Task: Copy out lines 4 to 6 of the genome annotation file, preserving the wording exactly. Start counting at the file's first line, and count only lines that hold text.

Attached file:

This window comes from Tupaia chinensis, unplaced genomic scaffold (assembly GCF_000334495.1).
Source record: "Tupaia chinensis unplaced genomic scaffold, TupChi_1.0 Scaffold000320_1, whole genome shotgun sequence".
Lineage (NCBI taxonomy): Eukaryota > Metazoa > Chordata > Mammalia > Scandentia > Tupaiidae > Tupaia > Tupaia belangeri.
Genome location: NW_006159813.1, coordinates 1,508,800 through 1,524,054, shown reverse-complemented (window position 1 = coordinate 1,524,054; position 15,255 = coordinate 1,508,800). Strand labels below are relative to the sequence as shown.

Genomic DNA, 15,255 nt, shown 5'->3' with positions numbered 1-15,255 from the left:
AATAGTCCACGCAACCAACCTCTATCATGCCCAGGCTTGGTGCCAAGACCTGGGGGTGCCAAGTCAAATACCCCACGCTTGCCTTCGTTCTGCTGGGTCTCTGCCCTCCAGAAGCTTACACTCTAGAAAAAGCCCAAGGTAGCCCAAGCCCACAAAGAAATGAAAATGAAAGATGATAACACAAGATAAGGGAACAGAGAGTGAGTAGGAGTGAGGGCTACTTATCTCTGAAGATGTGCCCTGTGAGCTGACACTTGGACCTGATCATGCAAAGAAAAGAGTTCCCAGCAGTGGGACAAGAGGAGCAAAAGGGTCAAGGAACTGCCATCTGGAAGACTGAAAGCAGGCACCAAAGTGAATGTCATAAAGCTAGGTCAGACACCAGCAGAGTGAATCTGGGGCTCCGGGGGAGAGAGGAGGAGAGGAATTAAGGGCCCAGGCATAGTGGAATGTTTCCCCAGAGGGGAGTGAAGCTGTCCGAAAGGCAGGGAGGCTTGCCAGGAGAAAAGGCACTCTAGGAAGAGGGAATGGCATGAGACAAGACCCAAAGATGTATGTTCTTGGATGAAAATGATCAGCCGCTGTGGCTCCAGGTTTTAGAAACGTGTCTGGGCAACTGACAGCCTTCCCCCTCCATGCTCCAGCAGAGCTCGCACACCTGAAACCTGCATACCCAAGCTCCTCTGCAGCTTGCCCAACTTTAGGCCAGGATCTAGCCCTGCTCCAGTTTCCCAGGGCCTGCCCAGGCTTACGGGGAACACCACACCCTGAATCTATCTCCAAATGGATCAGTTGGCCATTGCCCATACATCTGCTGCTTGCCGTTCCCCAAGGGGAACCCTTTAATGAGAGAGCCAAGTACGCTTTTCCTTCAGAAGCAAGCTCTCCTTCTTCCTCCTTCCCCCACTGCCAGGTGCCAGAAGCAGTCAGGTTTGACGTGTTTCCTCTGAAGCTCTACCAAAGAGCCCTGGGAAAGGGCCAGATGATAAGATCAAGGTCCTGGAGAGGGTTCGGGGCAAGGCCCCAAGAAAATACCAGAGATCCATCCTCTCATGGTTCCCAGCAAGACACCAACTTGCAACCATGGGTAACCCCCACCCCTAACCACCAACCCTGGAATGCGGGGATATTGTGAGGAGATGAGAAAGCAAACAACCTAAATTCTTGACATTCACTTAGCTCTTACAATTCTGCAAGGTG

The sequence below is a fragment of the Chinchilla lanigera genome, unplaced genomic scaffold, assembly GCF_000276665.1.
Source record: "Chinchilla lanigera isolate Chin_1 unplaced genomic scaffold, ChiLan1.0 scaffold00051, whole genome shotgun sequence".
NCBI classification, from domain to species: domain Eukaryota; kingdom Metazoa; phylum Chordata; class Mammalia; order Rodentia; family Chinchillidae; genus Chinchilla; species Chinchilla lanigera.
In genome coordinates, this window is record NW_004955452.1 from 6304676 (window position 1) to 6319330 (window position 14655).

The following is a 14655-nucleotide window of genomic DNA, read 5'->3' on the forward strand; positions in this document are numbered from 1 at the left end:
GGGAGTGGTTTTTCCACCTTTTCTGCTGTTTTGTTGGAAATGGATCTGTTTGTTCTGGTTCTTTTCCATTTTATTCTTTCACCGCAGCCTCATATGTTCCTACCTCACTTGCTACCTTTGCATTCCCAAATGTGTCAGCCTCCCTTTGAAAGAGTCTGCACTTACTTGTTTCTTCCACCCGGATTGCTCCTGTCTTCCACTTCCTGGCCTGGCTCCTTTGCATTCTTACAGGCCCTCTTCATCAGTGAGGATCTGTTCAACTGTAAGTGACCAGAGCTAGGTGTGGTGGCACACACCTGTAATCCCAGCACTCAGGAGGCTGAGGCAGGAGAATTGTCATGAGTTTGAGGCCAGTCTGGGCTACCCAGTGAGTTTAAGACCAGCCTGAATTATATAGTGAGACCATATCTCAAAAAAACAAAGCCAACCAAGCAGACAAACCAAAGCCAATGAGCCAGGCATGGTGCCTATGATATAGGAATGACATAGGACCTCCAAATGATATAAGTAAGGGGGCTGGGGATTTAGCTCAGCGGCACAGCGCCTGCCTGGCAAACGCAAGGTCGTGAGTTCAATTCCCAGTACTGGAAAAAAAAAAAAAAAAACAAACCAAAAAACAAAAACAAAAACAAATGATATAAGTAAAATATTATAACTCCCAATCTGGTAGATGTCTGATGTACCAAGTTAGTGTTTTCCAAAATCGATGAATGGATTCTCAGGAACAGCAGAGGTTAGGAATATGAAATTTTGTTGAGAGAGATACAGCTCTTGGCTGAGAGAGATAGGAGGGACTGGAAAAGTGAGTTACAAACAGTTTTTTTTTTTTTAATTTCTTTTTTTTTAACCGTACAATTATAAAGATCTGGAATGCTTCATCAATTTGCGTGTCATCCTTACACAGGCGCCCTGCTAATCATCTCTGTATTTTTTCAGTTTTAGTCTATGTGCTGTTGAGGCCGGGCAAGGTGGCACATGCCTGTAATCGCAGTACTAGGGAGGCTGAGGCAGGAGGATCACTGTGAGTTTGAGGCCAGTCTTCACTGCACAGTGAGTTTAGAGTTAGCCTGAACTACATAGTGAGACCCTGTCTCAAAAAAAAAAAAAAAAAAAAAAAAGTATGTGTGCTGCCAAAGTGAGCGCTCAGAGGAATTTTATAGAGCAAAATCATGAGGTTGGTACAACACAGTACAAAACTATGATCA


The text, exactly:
Genome location: NW_006159813.1, coordinates 1,508,800 through 1,524,054, shown reverse-complemented (window position 1 = coordinate 1,524,054; position 15,255 = coordinate 1,508,800). Strand labels below are relative to the sequence as shown.

Genomic DNA, 15,255 nt, shown 5'->3' with positions numbered 1-15,255 from the left:
AATAGTCCACGCAACCAACCTCTATCATGCCCAGGCTTGGTGCCAAGACCTGGGGGTGCCAAGTCAAATACCCCACGCTTGCCTTCGTTCTGCTGGGTCTCTGCCCTCCAGAAGCTTACACTCTAGAAAAAGCCCAAGGTAGCCCAAGCCCACAAAGAAATGAAAATGAAAGATGATAACACAAGATAAGGGAACAGAGAGTGAGTAGGAGTGAGGGCTACTTATCTCTGAAGATGTGCCCTGTGAGCTGACACTTGGACCTGATCATGCAAAGAAAAGAGTTCCCAGCAGTGGGACAAGAGGAGCAAAAGGGTCAAGGAACTGCCATCTGGAAGACTGAAAGCAGGCACCAAAGTGAATGTCATAAAGCTAGGTCAGACACCAGCAGAGTGAATCTGGGGCTCCGGGGGAGAGAGGAGGAGAGGAATTAAGGGCCCAGGCATAGTGGAATGTTTCCCCAGAGGGGAGTGAAGCTGTCCGAAAGGCAGGGAGGCTTGCCAGGAGAAAAGGCACTCTAGGAAGAGGGAATGGCATGAGACAAGACCCAAAGATGTATGTTCTTGGATGAAAATGATCAGCCGCTGTGGCTCCAGGTTTTAGAAACGTGTCTGGGCAACTGACAGCCTTCCCCCTCCATGCTCCAGCAGAGCTCGCACACCTGAAACCTGCATACCCAAGCTCCTCTGCAGCTTGCCCAACTTTAGGCCAGGATCTAGCCCTGCTCCAGTTTCCCAGGGCCTGCCCAGGCTTACGGGGAACACCACACCCTGAATCTATCTCCAAATGGATCAGTTGGCCATTGCCCATACATCTGCTGCTTGCCGTTCCCCAAGGGGAACCCTTTAATGAGAGAGCCAAGTACGCTTTTCCTTCAGAAGCAAGCTCTCCTTCTTCCTCCTTCCCCCACTGCCAGGTGCCAGAAGCAGTCAGGTTTGACGTGTTTCCTCTGAAGCTCTACCAAAGAGCCCTGGGAAAGGGCCAGATGATAAGATCAAGGTCCTGGAGAGGGTTCGGGGCAAGGCCCCAAGAAAATACCAGAGATCCATCCTCTCATGGTTCCCAGCAAGACACCAACTTGCAACCATGGGTAACCCCCACCCCTAACCACCAACCCTGGAATGCGGGGATATTGTGAGGAGATGAGAAAGCAAACAACCTAAATTCTTGACATTCACTTAGCTCTTACAATTCTGCAAGGTG